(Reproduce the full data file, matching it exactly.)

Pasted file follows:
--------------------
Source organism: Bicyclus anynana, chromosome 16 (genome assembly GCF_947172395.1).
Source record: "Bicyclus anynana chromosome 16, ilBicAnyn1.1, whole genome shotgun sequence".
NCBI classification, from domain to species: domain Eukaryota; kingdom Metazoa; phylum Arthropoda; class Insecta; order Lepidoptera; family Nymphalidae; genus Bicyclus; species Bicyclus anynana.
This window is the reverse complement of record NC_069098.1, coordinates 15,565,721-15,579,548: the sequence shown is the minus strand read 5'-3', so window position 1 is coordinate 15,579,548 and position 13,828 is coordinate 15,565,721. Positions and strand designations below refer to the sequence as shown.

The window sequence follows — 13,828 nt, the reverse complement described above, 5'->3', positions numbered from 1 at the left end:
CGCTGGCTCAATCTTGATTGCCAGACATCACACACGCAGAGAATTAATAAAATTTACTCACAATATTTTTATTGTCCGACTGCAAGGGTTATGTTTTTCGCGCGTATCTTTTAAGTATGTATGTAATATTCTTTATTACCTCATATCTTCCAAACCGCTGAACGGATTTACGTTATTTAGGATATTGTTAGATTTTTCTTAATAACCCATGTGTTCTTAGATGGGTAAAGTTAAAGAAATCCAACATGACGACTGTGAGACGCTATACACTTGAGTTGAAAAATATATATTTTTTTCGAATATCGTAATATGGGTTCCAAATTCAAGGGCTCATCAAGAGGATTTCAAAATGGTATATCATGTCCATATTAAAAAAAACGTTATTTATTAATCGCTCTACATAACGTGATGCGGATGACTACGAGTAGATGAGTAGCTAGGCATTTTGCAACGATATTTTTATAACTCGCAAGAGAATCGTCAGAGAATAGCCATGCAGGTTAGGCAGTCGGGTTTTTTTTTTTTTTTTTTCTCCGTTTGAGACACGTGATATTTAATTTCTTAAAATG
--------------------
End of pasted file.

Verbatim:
Source organism: Bicyclus anynana, chromosome 16 (genome assembly GCF_947172395.1).
Source record: "Bicyclus anynana chromosome 16, ilBicAnyn1.1, whole genome shotgun sequence".
NCBI classification, from domain to species: domain Eukaryota; kingdom Metazoa; phylum Arthropoda; class Insecta; order Lepidoptera; family Nymphalidae; genus Bicyclus; species Bicyclus anynana.
This window is the reverse complement of record NC_069098.1, coordinates 15,565,721-15,579,548: the sequence shown is the minus strand read 5'-3', so window position 1 is coordinate 15,579,548 and position 13,828 is coordinate 15,565,721. Positions and strand designations below refer to the sequence as shown.

The window sequence follows — 13,828 nt, the reverse complement described above, 5'->3', positions numbered from 1 at the left end:
CGCTGGCTCAATCTTGATTGCCAGACATCACACACGCAGAGAATTAATAAAATTTACTCACAATATTTTTATTGTCCGACTGCAAGGGTTATGTTTTTCGCGCGTATCTTTTAAGTATGTATGTAATATTCTTTATTACCTCATATCTTCCAAACCGCTGAACGGATTTACGTTATTTAGGATATTGTTAGATTTTTCTTAATAACCCATGTGTTCTTAGATGGGTAAAGTTAAAGAAATCCAACATGACGACTGTGAGACGCTATACACTTGAGTTGAAAAATATATATTTTTTTCGAATATCGTAATATGGGTTCCAAATTCAAGGGCTCATCAAGAGGATTTCAAAATGGTATATCATGTCCATATTAAAAAAAACGTTATTTATTAATCGCTCTACATAACGTGATGCGGATGACTACGAGTAGATGAGTAGCTAGGCATTTTGCAACGATATTTTTATAACTCGCAAGAGAATCGTCAGAGAATAGCCATGCAGGTTAGGCAGTCGGGTTTTTTTTTTTTTTTTTTCTCCGTTTGAGACACGTGATATTTAATTTCTTAAAATG